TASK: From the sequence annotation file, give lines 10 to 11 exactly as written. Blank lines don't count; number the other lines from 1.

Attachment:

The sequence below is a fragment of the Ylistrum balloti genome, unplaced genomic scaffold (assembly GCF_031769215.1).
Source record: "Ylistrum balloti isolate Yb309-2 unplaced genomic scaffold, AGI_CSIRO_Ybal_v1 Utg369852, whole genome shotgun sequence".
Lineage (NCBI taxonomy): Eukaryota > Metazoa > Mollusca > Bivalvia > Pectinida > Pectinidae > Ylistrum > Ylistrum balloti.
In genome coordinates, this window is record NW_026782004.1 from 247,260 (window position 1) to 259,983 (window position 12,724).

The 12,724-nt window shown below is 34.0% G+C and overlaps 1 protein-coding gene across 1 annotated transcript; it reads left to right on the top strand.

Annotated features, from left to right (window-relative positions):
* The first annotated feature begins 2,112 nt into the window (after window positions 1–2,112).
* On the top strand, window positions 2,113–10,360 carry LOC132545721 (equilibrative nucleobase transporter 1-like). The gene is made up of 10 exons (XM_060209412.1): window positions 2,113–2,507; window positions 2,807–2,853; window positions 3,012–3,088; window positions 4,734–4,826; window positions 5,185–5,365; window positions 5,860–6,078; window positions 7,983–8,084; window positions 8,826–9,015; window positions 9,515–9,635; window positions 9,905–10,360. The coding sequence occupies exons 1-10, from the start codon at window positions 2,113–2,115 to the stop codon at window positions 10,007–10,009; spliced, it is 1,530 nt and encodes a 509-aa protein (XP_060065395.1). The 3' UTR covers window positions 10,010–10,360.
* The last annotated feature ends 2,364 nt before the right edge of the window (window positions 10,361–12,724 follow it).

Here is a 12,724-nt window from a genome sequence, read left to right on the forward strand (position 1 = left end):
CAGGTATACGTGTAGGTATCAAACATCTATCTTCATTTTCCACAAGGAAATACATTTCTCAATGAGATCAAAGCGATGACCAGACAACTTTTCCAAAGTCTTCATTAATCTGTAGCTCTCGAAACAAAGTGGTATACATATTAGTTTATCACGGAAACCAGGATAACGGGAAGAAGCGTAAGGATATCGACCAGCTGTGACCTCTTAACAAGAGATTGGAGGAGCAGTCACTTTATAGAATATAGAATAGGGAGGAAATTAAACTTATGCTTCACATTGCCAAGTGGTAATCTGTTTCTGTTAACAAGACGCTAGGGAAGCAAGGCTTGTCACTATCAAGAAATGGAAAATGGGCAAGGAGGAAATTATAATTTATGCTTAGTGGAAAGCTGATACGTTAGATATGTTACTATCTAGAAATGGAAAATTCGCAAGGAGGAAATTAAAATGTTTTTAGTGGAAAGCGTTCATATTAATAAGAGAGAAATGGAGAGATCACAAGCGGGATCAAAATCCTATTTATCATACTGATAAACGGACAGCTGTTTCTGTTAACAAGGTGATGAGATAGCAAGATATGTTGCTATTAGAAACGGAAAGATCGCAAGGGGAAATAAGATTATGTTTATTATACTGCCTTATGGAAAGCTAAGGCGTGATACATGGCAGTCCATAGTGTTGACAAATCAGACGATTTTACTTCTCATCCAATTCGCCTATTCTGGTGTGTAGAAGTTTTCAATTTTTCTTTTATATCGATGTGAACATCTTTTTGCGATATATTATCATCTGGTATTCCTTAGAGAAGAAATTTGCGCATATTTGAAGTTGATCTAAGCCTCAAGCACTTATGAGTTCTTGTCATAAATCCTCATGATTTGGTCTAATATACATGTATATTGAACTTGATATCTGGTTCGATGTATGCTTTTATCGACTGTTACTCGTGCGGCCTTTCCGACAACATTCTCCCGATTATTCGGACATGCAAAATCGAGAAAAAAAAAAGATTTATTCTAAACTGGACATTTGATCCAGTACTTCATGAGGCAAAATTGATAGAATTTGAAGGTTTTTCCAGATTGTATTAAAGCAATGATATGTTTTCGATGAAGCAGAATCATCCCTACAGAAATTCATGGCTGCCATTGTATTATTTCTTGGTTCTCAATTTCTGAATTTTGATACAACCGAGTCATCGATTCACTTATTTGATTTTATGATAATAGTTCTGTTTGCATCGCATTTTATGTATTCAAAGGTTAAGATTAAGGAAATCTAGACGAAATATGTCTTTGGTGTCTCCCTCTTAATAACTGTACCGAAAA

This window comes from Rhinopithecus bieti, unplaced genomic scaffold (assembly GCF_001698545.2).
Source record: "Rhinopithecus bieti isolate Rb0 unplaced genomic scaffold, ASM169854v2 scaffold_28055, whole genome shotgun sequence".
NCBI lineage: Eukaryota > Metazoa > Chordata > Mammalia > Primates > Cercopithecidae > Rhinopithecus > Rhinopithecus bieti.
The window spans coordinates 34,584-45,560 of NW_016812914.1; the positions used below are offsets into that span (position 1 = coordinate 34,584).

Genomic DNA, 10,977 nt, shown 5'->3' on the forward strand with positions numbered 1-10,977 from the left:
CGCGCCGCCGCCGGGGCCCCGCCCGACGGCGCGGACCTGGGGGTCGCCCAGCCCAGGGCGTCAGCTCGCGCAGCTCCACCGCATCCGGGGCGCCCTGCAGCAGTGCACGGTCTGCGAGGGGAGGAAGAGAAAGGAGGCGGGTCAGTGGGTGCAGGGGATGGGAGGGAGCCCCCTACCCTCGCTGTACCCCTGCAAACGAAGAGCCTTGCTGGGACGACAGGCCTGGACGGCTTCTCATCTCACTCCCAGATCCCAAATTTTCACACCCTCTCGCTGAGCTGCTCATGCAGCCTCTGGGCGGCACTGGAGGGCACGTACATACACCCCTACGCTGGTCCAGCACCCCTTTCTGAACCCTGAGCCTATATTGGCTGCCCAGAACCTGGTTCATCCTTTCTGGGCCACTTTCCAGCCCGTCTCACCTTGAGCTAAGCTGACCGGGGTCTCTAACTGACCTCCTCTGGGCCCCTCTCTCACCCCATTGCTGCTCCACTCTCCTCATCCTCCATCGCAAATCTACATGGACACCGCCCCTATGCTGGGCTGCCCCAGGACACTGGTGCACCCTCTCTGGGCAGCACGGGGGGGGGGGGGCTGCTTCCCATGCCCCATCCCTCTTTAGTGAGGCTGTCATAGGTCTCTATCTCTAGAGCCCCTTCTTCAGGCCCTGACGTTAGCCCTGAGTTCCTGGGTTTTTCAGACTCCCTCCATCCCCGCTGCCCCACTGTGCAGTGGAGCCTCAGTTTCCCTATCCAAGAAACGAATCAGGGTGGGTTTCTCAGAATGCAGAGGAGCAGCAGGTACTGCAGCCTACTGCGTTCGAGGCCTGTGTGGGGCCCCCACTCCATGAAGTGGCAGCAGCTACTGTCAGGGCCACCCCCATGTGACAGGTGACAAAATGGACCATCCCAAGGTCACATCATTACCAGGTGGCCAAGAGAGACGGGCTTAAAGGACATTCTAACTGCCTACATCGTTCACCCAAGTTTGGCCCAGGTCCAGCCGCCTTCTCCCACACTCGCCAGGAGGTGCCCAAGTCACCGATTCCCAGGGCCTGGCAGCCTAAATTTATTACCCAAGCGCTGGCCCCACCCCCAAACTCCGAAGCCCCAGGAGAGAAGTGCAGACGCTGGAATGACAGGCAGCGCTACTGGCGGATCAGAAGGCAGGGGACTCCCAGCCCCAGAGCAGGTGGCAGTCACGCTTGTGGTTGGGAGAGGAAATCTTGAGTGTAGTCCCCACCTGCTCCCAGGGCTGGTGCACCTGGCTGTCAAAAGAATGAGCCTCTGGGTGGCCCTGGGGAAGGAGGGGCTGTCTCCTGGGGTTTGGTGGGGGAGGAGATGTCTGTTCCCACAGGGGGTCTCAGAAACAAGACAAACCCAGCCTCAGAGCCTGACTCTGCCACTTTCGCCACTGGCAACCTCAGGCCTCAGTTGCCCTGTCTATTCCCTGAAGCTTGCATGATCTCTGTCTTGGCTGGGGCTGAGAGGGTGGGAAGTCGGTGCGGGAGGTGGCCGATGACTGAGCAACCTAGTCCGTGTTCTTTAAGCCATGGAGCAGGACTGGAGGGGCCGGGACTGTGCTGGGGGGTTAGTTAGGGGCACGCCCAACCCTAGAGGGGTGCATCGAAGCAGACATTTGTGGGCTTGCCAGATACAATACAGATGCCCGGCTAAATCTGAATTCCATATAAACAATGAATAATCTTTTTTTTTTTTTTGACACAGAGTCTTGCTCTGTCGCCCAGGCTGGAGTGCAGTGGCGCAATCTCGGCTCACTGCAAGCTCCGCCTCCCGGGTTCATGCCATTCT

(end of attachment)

Here is a 12,724-nt window from a genome sequence, read left to right on the forward strand (position 1 = left end):
CAGGTATACGTGTAGGTATCAAACATCTATCTTCATTTTCCACAAGGAAATACATTTCTCAATGAGATCAAAGCGATGACCAGACAACTTTTCCAAAGTCTTCATTAATCTGTAGCTCTCGAAACAAAGTGGTATACATATTAGTTTATCACGGAAACCAGGATAACGGGAAGAAGCGTAAGGATATCGACCAGCTGTGACCTCTTAACAAGAGATTGGAGGAGCAGTCACTTTATAGAATATAGAATAGGGAGGAAATTAAACTTATGCTTCACATTGCCAAGTGGTAATCTGTTTCTGTTAACAAGACGCTAGGGAAGCAAGGCTTGTCACTATCAAGAAATGGAAAATGGGCAAGGAGGAAATTATAATTTATGCTTAGTGGAAAGCTGATACGTTAGATATGTTACTATCTAGAAATGGAAAATTCGCAAGGAGGAAATTAAAATGTTTTTAGTGGAAAGCGTTCATATTAATAAGAGAGAAATGGAGAGATCACAAGCGGGATCAAAATCCTATTTATCATACTGATAAACGGACAGCTGTTTCTGTTAACAAGGTGATGAGATAGCAAGATATGTTGCTATTAGAAACGGAAAGATCGCAAGGGGAAATAAGATTATGTTTATTATACTGCCTTATGGAAAGCTAAGGCGTGATACATGGCAGTCCATAGTGTTGACAAATCAGACGATTTTACTTCTCATCCAATTCGCCTATTCTGGTGTGTAGAAGTTTTCAATTTTTCTTTTATATCGATGTGAACATCTTTTTGCGATATATTATCATCTGGTATTCCTTAGAGAAGAAATTTGCGCATATTTGAAGTTGATCTAAGCCTCAAGCACTTATGAGTTCTTGTCATAAATCCTCATGATTTGGTCTAATATACATGTATATTGAACTTGATATCTGGTTCGATGTATGCTTTTATCGACTGTTACTCGTGCGGCCTTTCCGACAACATTCTCCCGATTATTCGGACATGCAAAATCGAGAAAAAAAAAAGATTTATTCTAAACTGGACATTTGATCCAGTACTTCATGAGGCAAAATTGATAGAATTTGAAGGTTTTTCCAGATTGTATTAAAGCAATGATATGTTTTCGATGAAGCAGAATCATCCCTACAGAAATTCATGGCTGCCATTGTATTATTTCTTGGTTCTCAATTTCTGAATTTTGATACAACCGAGTCATCGATTCACTTATTTGATTTTATGATAATAGTTCTGTTTGCATCGCATTTTATGTATTCAAAGGTTAAGATTAAGGAAATCTAGACGAAATATGTCTTTGGTGTCTCCCTCTTAATAACTGTACCGAAAA